A few fun pecan facts:
- Some Native Americans believed the pecan tree to be representative of the Great Spirit
- Pecans were traded by the early Spaniards in Florida with the native peoples for hides and mats
- Pecans are high in calories, which helped some native tribes who were able to subsist on solely pecans for 2 months out of the year
- Long before Europeans settled in North America, the Native Americans widely consumed and traded pecans
- The Spaniards, the first Europeans to enjoy pecans, took the tree back to Europe, Africa, and Asia
- Pecans are widely grown in Texas, where one governor asked that a pecan tree be planted at his grave instead of a headstone
- The pecan is the state tree of Texas
- Carya illinoinensis, the pecan, is a species of hickory native to south-central North America
- Pecans are very rich in pyridoxine (vitamin B6), which is important to regeneration of cells in diseased hearts
- Pecans are also a good source of thiamine, zinc, copper, potassium, and iron
Cook's Notes: Happily, I changed nothing about this recipe. It is perfect just the way it is.
Recipe: Pecan Squares
(Recipe by Martha Stewart)
Makes 32 bars
For the crust:
1 cup plus 2 tablespoons unsalted butter, room temperature
3/4 cup light brown sugar, firmly packed
1/2 teaspoon salt
3 cups flour
For the filling:
1/2 cup unsalted butter
1/2 cup light brown sugar, firmly packed
6 tablespoons honey
2 tablespoons sugar
2 tablespoons heavy cream
1/4 teaspoon salt
2 cups pecan halves
1/2 teaspoon vanilla extract
Place rack in center of oven. Preheat oven to 375 degrees F.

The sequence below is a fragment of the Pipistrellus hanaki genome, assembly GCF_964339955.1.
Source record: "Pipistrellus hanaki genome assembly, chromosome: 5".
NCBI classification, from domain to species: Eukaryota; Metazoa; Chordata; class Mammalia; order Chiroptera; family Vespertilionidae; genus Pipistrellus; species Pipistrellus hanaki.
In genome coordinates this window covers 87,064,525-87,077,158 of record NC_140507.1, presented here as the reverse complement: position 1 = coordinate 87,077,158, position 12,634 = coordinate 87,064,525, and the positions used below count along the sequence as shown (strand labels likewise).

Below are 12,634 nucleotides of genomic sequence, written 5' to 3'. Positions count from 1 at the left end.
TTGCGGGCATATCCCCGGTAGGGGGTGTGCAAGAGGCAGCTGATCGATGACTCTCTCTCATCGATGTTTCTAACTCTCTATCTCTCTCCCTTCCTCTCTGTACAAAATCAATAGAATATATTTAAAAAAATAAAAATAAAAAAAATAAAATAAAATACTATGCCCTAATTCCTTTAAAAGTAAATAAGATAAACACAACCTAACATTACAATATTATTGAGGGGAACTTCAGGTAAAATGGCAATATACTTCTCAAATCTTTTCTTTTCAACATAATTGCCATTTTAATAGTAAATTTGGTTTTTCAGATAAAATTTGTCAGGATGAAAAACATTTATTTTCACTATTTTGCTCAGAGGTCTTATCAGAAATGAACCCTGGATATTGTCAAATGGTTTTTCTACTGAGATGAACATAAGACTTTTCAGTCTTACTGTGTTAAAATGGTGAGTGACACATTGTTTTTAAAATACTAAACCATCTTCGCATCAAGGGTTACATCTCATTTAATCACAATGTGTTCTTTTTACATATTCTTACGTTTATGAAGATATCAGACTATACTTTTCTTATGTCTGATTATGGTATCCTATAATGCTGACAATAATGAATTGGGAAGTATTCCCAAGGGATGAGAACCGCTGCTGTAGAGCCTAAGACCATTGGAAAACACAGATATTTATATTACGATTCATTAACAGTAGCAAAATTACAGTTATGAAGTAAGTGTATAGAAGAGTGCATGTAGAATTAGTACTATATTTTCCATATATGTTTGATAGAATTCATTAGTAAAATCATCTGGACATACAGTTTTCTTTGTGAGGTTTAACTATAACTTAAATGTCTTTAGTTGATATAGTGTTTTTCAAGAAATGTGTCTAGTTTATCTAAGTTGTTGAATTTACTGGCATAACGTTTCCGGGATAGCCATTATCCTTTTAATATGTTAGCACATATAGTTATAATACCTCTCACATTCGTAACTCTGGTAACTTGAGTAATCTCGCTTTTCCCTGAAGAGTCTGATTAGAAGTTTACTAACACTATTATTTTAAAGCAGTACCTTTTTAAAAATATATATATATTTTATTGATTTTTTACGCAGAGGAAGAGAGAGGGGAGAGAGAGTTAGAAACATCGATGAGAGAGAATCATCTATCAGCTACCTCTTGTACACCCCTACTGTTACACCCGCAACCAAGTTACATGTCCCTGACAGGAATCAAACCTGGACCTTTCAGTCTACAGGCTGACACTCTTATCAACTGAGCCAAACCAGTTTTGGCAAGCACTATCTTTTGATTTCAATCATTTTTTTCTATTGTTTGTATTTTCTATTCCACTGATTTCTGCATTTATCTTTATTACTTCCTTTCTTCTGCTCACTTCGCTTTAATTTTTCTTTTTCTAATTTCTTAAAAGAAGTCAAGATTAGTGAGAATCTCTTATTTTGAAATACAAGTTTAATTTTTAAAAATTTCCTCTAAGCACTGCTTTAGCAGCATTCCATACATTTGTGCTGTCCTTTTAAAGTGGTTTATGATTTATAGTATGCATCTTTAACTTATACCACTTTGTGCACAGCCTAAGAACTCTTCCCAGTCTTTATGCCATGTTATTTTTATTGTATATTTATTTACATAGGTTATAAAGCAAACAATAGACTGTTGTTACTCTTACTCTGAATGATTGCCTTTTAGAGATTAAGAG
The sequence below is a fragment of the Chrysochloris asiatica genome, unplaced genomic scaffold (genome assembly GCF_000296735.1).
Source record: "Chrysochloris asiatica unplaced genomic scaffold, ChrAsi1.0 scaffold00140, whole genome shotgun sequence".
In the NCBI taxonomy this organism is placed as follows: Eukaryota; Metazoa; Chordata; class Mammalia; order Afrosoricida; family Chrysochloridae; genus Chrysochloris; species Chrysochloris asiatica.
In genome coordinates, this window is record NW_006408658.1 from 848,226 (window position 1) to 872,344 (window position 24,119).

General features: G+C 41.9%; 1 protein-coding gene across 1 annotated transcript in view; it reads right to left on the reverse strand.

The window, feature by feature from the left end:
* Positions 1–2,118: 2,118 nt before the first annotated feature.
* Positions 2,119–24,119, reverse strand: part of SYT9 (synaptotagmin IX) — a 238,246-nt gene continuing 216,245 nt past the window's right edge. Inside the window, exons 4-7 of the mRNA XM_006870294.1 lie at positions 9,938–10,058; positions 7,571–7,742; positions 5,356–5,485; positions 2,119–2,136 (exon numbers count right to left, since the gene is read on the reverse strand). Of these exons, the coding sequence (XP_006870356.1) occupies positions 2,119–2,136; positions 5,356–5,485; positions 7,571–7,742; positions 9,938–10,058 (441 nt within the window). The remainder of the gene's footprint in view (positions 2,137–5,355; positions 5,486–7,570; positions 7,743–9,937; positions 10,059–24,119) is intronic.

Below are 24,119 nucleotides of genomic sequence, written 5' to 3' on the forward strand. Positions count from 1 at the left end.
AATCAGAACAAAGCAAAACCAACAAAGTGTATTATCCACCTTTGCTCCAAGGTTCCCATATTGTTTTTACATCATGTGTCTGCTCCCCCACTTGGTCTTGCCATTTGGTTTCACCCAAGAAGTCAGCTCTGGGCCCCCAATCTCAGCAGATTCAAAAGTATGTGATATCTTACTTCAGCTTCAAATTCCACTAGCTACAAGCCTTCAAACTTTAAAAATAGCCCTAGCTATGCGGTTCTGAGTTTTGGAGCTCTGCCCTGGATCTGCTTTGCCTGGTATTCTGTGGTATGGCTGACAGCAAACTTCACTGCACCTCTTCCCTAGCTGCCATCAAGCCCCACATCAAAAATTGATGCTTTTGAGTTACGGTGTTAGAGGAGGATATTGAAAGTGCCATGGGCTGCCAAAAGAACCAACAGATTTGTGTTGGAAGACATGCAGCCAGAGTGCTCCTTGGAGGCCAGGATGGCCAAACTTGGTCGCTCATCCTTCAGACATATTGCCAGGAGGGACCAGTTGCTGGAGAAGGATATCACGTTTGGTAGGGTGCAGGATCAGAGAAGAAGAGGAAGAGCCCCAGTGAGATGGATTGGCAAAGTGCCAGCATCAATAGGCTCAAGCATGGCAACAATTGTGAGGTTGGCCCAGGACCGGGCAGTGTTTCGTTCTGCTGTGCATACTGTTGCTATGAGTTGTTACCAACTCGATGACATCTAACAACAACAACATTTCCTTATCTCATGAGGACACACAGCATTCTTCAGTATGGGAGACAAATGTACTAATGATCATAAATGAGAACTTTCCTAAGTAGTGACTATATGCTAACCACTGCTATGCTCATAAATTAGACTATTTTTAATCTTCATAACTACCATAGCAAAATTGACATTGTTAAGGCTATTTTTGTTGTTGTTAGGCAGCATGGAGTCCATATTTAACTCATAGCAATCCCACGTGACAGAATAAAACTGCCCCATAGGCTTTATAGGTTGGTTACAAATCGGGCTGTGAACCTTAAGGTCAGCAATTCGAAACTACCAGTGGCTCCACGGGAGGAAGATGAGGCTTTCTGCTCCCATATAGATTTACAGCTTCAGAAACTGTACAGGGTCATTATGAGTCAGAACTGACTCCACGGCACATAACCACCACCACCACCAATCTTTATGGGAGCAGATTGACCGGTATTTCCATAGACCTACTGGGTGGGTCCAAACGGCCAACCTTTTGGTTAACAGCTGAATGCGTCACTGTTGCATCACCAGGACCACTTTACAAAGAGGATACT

To make the crust: In the bowl mix the butter and sugar until light and fluffy, about 2 minutes. Add salt, and mix to combine. Add the flour 1 cup at a time, on medium speed, mixing until fully incorporated after each addition. Continue mixing until the dough begins to come together in large clumps. Press dough into a 9 x 13-inch baking pan about 1/4-inch thick. Prick the pastry with the tines of a fork. Chill until firm, about 20 minutes. Bake until golden brown, 18 to 20 minutes. Transfer pan to a wire rack to cool completely. Reduce oven to 325 degrees F.
To make filling: Place butter, brown sugar, honey, granulated sugar, heavy cream, and salt in a medium saucepan over high heat. Bring to a boil, stirring constantly until mixture coats the back of a spoon, about 1 minute. Remove pan from heat, stir in nuts and vanilla. Pour filling onto the cooled crust. Bake until filling bubbles, 15 to 20 minutes. Carefully transfer pan to a wire rack to cool completely. Run a knife around edges of pan and invert onto cooling rack, leaving the pastry on the rack, Invert rack with pastry onto a cutting board, leaving pastry on the board, filling side up. Use a sharp knife to cut into 1 x 3-inch bars. Store in a airtight container, up to 1 week.
Photo by Jennifer Haas
©Victoria Challancin. All Rights Reserved.